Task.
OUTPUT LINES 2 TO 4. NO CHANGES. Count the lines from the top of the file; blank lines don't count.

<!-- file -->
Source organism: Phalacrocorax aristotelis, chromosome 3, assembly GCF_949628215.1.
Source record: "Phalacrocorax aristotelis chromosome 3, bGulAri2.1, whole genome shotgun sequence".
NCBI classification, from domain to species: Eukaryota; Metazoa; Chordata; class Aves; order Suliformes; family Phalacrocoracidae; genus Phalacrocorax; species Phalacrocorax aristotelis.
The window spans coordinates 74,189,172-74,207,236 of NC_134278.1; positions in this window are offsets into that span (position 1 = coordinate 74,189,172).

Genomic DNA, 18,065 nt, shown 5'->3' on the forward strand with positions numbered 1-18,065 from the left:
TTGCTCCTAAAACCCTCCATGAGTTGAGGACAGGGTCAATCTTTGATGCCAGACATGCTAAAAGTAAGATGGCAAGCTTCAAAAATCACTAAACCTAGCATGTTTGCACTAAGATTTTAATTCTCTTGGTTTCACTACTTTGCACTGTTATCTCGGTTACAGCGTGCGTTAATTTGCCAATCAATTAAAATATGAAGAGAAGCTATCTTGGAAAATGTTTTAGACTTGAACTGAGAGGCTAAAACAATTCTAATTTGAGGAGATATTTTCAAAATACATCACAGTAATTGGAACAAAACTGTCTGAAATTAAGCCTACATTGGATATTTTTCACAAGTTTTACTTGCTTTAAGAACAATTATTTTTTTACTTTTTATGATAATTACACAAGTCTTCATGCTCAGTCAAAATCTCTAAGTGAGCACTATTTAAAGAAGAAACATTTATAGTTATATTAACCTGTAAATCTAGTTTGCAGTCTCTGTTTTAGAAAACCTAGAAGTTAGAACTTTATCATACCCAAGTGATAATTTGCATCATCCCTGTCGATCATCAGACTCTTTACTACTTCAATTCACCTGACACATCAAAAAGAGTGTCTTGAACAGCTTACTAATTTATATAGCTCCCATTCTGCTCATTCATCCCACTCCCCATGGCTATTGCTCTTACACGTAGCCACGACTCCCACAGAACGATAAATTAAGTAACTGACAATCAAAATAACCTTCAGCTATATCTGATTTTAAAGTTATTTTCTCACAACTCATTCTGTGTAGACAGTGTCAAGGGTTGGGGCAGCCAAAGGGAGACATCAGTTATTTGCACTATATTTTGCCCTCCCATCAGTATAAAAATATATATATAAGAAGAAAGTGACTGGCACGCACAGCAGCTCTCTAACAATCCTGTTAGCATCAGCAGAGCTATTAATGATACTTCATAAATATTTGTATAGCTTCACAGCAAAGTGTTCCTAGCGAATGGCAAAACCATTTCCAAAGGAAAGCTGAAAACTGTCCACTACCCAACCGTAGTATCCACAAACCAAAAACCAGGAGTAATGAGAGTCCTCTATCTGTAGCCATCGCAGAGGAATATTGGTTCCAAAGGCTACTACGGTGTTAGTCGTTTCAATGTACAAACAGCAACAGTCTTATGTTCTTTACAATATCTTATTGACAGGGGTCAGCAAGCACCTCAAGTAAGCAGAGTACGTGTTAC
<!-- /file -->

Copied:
Source record: "Phalacrocorax aristotelis chromosome 3, bGulAri2.1, whole genome shotgun sequence".
NCBI classification, from domain to species: Eukaryota; Metazoa; Chordata; class Aves; order Suliformes; family Phalacrocoracidae; genus Phalacrocorax; species Phalacrocorax aristotelis.
The window spans coordinates 74,189,172-74,207,236 of NC_134278.1; positions in this window are offsets into that span (position 1 = coordinate 74,189,172).